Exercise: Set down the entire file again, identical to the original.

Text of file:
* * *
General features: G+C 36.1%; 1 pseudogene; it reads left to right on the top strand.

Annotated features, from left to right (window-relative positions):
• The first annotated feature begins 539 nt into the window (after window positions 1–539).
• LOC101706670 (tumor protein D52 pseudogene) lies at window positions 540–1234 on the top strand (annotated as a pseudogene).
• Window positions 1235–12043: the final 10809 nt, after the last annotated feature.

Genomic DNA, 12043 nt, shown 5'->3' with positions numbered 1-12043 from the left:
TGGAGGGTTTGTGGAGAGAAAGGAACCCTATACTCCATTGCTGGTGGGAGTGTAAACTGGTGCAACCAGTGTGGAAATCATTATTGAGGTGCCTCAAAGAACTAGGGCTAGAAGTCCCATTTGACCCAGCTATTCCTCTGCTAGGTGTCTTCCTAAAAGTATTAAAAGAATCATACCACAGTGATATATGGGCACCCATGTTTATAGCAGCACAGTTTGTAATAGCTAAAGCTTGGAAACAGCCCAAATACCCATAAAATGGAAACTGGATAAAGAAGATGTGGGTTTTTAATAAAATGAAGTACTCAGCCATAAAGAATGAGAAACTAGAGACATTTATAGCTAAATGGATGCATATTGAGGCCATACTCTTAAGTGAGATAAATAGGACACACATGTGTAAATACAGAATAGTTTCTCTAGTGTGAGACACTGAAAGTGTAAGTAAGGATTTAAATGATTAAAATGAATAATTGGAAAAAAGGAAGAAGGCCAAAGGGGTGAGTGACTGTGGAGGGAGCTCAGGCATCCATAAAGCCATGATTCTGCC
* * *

General features: G+C 36.1%; 1 pseudogene; it reads left to right on the top strand.

Annotated features, from left to right (window-relative positions):
• The first annotated feature begins 539 nt into the window (after window positions 1–539).
• LOC101706670 (tumor protein D52 pseudogene) lies at window positions 540–1234 on the top strand (annotated as a pseudogene).
• Window positions 1235–12043: the final 10809 nt, after the last annotated feature.

Genomic DNA, 12043 nt, shown 5'->3' with positions numbered 1-12043 from the left:
TGGAGGGTTTGTGGAGAGAAAGGAACCCTATACTCCATTGCTGGTGGGAGTGTAAACTGGTGCAACCAGTGTGGAAATCATTATTGAGGTGCCTCAAAGAACTAGGGCTAGAAGTCCCATTTGACCCAGCTATTCCTCTGCTAGGTGTCTTCCTAAAAGTATTAAAAGAATCATACCACAGTGATATATGGGCACCCATGTTTATAGCAGCACAGTTTGTAATAGCTAAAGCTTGGAAACAGCCCAAATACCCATAAAATGGAAACTGGATAAAGAAGATGTGGGTTTTTAATAAAATGAAGTACTCAGCCATAAAGAATGAGAAACTAGAGACATTTATAGCTAAATGGATGCATATTGAGGCCATACTCTTAAGTGAGATAAATAGGACACACATGTGTAAATACAGAATAGTTTCTCTAGTGTGAGACACTGAAAGTGTAAGTAAGGATTTAAATGATTAAAATGAATAATTGGAAAAAAGGAAGAAGGCCAAAGGGGTGAGTGACTGTGGAGGGAGCTCAGGCATCCATAAAGCCATGATTCTGCC